Ann Clin Microbiol.  2019 Sep;22(3):71-76. 10.5145/ACM.2019.22.3.71.

Prevalence and Species Spectrum of Pulmonary Nontuberculous Mycobacteria Isolates at a Tertiary Care Center

  • 1Department of Clnical Pathology, Sangji University College of Science, Wonju, Korea.
  • 2BioPark Diagnostics Inc., Korea.
  • 3Department of Laboratory Medicine, Gangnam Severance Hospital, Korea.
  • 4Department of Laboratory Medicine and Research Institute of Bacterial Resistance, Yonsei University College of Medicine, Seoul, Korea.


Pulmonary infection with nontuberculous mycobacteria (NTM) is increasing in South Korea. Since treatment strategy differs by NTM species, accurate identification is necessary. In this study, using Mycobacterium pulmonary isolates recently recovered from a general hospital in Seoul, the prevalence of NTM isolates was investigated.
A total of 483 Mycobacterium pulmonary strains isolated between May and November 2018 from an 814-bed general hospital in South Korea were analyzed. Bacterial species were identified based on nucleotide sequences of the 16S-23S rDNA internal transcribed spacer and the rpoB gene.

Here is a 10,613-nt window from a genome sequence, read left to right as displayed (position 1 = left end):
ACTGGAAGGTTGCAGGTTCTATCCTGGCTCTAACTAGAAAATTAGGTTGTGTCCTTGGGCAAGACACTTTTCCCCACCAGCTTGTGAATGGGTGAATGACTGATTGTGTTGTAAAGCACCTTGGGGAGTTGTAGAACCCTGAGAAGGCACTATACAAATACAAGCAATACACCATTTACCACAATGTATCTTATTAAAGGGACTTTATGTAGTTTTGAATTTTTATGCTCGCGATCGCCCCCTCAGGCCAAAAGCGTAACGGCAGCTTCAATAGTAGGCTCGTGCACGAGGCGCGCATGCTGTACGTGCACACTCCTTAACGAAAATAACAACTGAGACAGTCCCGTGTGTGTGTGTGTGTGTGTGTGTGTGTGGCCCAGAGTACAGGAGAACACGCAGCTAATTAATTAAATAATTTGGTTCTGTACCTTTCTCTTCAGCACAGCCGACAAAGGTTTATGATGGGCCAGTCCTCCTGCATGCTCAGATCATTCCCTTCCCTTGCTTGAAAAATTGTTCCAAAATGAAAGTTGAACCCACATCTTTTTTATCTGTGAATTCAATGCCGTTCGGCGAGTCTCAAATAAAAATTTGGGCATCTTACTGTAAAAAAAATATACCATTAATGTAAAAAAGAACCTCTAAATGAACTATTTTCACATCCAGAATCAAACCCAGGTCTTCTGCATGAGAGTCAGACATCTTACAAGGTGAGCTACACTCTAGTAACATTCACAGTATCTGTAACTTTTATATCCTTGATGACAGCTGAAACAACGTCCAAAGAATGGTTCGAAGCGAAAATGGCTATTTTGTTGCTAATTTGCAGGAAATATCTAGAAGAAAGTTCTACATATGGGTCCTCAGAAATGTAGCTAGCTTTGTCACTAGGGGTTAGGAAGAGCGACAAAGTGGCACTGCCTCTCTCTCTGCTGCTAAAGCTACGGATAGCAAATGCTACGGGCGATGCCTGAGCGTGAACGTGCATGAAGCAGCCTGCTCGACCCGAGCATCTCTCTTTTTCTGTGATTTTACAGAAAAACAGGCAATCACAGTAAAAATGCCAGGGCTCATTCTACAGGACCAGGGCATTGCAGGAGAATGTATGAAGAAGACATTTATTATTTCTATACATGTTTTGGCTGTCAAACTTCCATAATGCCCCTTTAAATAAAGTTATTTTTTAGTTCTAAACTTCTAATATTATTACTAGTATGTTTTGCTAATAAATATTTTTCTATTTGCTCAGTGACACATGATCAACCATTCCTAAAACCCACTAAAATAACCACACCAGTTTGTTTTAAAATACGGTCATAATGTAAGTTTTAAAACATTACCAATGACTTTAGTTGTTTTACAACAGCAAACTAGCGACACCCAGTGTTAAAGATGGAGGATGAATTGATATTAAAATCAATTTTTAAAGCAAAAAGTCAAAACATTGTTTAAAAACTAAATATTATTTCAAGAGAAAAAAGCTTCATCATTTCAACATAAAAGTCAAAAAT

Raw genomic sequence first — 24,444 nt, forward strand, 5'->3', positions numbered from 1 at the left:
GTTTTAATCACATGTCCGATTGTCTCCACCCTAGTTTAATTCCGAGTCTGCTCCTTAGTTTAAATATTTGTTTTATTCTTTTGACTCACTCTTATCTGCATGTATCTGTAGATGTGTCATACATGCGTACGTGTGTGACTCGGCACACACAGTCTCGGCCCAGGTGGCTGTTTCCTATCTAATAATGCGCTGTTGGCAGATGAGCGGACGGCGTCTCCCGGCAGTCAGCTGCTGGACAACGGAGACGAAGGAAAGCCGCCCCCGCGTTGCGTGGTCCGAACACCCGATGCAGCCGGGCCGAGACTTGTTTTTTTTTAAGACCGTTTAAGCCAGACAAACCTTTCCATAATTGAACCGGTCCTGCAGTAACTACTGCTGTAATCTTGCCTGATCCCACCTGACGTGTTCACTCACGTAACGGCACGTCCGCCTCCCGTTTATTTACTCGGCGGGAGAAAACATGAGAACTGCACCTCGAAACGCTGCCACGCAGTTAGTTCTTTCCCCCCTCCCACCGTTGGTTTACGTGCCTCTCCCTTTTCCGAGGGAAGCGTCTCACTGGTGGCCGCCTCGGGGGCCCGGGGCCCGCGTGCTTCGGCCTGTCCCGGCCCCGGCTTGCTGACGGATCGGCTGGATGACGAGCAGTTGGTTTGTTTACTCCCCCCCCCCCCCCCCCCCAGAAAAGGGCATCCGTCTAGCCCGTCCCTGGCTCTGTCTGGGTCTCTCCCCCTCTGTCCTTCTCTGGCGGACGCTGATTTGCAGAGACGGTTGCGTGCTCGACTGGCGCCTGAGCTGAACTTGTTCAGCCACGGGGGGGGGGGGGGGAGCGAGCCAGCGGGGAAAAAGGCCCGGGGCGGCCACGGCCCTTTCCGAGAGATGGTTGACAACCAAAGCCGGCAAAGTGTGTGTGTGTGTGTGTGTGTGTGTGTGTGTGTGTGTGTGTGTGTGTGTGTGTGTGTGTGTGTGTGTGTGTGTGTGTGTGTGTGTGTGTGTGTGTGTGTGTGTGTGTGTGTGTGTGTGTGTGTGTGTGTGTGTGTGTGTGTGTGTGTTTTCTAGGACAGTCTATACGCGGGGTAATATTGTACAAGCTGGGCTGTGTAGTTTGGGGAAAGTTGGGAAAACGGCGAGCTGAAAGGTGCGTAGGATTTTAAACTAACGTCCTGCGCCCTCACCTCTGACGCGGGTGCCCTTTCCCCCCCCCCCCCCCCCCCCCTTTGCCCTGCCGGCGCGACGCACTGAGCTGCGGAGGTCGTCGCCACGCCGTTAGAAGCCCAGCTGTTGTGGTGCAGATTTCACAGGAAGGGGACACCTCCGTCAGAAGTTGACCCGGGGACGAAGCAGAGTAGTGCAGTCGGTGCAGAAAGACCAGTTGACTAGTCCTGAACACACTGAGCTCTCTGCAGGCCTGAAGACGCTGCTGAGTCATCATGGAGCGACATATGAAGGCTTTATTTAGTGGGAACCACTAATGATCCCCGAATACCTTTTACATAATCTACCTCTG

From a total of 1,209 pulmonary specimens from patients suspected to be infected with mycobacteria, 324 deduplicate strains were isolated, comprising 90 Mycobacterium tuberculosis and 229 NTM strains. Among the NTM isolates, 61.5% (n=144) were Mycobacterium avium complex (MAC), including 92 M. avium and 52 Mycobacterium intracellulare, while 8.1% (n=19) represented Mycobacterium abscessus, including 10 M. abscessus subsp. abscessus and 9 M. abscessus subsp. massiliense. In addition, 12 (5.1%) Mycobacterium lentiflavum, 12 (5.1%) Mycobacterium gordonae, 6 (2.6%) Mycobacterium kansasii, and 5 (2.1%) Mycobacterium fortuitum were identified. In addition, Mycobacterium mucogenicum (n=2), Mycobacterium septicum (n=1), Mycobacterium colombiens (n=1), Mycobacterium asiaticum (n=1), and Mycobacterium celatum (n=1) were identified.
Among the recently recovered Mycobacterium pulmonary strains, more than half were identified as NTM, and MAC was the most prevalent NTM, followed by M. abcessuss.


Non-tuberculosis mycobacteria; Pulmonary specimen; Species identification
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